The ambulance route from the MDS to the ADS, the view to the southeast, with the front line on Vimy Ridge to the left (Google Earth).

The devastation of shellfire was localised to the front line and recaptured areas, the area around Ecoivres and much of the journey up to the Advanced Dressing Station made by Vaughan Williams in the summer of 1916 was through countryside closely resembling how it looks today. This contrast, between the ugly destruction and human tragedy of war and the proximity of gentle unspoilt countryside, powerfully suggest themselves as the inspiration for the Pastoral Symphony.

The return journey to Ecoivres, with the ruined abbey of Mont St. Eloi a well-known landmark. (Google Earth).

The Advanced Dressing Station, near a dangerous crossroads known as Aux Rietz, was just over a mile from the front line and had to be located underground to protect against shellfire.

The underground Advanced Dressing Station at Aux Rietz, depicted just before it was taken over by the 2/4th London Field Ambulance.[7]

The site of the Aux Rietz Advanced Dressing Station, beneath the earth embankment on the right (Google Earth).

Today a vast French war cemetery, La nécropole nationale de Neuville-Saint-Vaast, is directly opposite the former location of the Advanced Dressing Station. In the above photograph, La Targette British Cemetery can also be seen in the distance beyond the French nécropole.

Plan of the headquarters buildings in Ecoivres, as taken over by 9th Canadian Field Ambulance in October 1916. [8]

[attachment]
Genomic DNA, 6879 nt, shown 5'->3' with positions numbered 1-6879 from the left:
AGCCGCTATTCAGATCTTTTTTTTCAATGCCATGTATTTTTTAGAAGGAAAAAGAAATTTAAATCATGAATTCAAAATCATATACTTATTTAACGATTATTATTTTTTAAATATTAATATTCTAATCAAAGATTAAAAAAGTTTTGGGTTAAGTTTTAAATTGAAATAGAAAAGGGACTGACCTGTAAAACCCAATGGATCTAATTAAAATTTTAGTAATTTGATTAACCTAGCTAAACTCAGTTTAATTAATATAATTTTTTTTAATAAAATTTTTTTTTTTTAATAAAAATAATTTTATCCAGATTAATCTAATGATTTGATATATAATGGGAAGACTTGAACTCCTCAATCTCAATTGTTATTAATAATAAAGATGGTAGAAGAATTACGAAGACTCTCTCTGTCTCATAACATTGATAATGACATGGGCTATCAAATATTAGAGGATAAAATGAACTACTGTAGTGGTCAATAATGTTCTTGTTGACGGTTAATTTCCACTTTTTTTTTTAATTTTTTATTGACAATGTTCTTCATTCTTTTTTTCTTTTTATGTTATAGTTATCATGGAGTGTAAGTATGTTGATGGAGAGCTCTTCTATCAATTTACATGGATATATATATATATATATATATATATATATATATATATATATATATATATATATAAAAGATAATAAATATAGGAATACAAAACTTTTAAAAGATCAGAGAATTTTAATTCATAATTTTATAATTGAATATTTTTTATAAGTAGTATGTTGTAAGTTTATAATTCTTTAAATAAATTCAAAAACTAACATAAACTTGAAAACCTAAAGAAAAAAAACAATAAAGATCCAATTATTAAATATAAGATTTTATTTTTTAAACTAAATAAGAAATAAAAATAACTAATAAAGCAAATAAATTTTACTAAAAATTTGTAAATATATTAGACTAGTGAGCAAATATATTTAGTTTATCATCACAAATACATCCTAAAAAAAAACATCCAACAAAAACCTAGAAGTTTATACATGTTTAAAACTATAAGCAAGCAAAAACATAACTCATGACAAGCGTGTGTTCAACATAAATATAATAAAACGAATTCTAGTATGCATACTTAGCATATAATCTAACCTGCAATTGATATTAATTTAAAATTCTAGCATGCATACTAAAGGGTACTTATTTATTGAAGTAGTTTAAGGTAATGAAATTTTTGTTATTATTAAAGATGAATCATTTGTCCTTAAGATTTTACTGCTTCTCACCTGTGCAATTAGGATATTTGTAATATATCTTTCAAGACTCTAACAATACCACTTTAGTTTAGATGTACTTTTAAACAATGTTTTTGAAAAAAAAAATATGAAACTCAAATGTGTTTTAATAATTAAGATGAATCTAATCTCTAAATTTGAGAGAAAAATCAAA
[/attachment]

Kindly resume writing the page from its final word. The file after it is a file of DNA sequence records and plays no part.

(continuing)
The headquarters, stores and accommodation for the personnel of the 2/4th London Field Ambulance were also situated in Ecoivres, a little way up the main street from the school buildings in a large house which also still survives.

The house and outbuildings in Ecoivres used by the 2/4th London Field Ambulance in 1916.

Vaughan Williams’ memory of a bugler practicing during the war, which he echoed in a trumpet cadenza in his Pastoral Symphony, is sometimes said to have dated from his time at Ecoivres. In fact, he stated later, in a letter to the principal trumpet in the Hallé Orchestra, that he had heard this was while stationed at Bordon, training for the Artillery in 1918.[9]

The 2/4th London was relieved in October 1916 as part of the build-up of Canadian units for the assault and capture of the Vimy Ridge which occurred in April 1917. By this time, Vaughan Williams and the 2/4th London Field Ambulance were serving in Greece.

Further Reading

Stephen Connock, ‘The Edge of Beyond’, Journal of the Ralph Vaughan Williams Society, No. 16 October 1999.

Contact me

[1] Hugh Cobbe (ed.), Letters of Ralph Vaughan Williams, 1895-1958, (Oxford, 2008), pp. 264-5.

[2] War Diary, Assistant Director Medical Services, 60th Division (UK National Archives WO 95/3026).

[3] War Diary, 2/4th London Field Ambulance (UK National Archives WO 95/ 3029).

[4] War Diary, 9th Canadian Field Ambulance (RG9-III-D-3, Library & Archives Canada

[5] War Diary, Assistant Director Medical Services, 60th Division, (UK National Archives WO 95/3026).

[6] Hugh Cobbe (ed.), Letters of Ralph Vaughan Williams, 1895-1958, (Oxford, 2008), p. 109.

[7] David Rorie, A medico’s luck in the war being reminiscences of R.A.M.C. work with the 51st (Highland) Division, (Aberdeen, 1929).

[8] War Diary, 9th Canadian Field Ambulance (RG9-III-D-3, Library & Archives Canada

[9] Letter to Arthur Butterworth, 25 May 1949, Hugh Cobbe (ed.), Letters of Ralph Vaughan Williams, 1895-1958, (Oxford, 2008), pp. 450-1.